Is there Still a taboo over Mental Illness?

Prevention shotByMarIanne Reid Anderson

Nothing is more tragic than someone taking their own life. It is especially tragic when it is a young person. The isolation, despondency and despair that must lead to such an act is heart-wrenching. The brain is the most sophisticated super computer in the universe and modern science knows more than ever before how to care for it. Specifically, how hormones, negative thought processes and biochemical reactions can affect a person’s thought process and consequently, how it can be reversed.

Additionally, anyone can feel overwhelmed and be in need of coping strategies during various dark times in their lives. Yet, we continue to be plagued by the loss of good people and adolescents. What can we do to reach them before we lose them?

According to licensed, practicing mental health therapist and published author, Debra Whittam, “It is the universal and generational impact of untreated mental illness, untreated addiction and unacknowledged grief that flows through our family tree which creates the most danger.  Like on a river of silence and denial, old family rules of NOT talking about it brings death and destruction which is happening to our young adults right now.  The main point of my book, Am I Going To Be Okay?  Weathering the Storms of Mental Illness, Addiction and Grief. is to encourage all of us to start talking about it….all of it. Old, archaic and firmly entrenched family rules of silence are becoming the most dangerous opponents out there for admitting what is happening with our young people right under our very noses. Let’s start talking about it at home, in our schools, in group sessions at our counselor’s office.  By remaining quiet, by not reaching out and sharing our own family stories with our teens, we participate in the growing number of suicides and overdoses that plague our young.  Let’s talk about it.”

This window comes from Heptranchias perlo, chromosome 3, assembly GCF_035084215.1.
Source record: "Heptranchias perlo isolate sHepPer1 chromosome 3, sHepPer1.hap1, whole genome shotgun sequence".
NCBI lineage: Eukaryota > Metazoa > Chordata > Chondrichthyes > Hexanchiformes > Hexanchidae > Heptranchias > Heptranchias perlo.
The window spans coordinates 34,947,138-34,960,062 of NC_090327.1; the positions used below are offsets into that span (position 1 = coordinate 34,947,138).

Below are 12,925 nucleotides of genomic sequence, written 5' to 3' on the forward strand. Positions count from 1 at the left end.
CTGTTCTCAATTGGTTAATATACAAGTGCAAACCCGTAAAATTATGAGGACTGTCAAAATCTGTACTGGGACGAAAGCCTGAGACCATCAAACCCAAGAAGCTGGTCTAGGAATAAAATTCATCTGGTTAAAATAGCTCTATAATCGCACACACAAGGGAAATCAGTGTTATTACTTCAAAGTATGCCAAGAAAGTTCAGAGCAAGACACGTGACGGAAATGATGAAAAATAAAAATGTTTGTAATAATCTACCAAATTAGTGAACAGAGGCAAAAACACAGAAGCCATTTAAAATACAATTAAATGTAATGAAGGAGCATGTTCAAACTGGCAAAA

If you or someone you love needs help, it is perfectly alright to reach out. The National Suicide Prevention Lifeline is available 24 hours a day/ 7 days a week. Call 1-800-273TALK (8255), or visit http://www.suicidepreventionlifeline. org/ to click to chat.

But, as always, what do you think? Let’s continue the conversation on my blog at, where there are links to Debra Whittam’s book and other helpful resources or email me at or send me a “Letter to the Editor” at P.O Box 722 Wexford, PA 15090-0722 attn: Marianne Reid Anderson.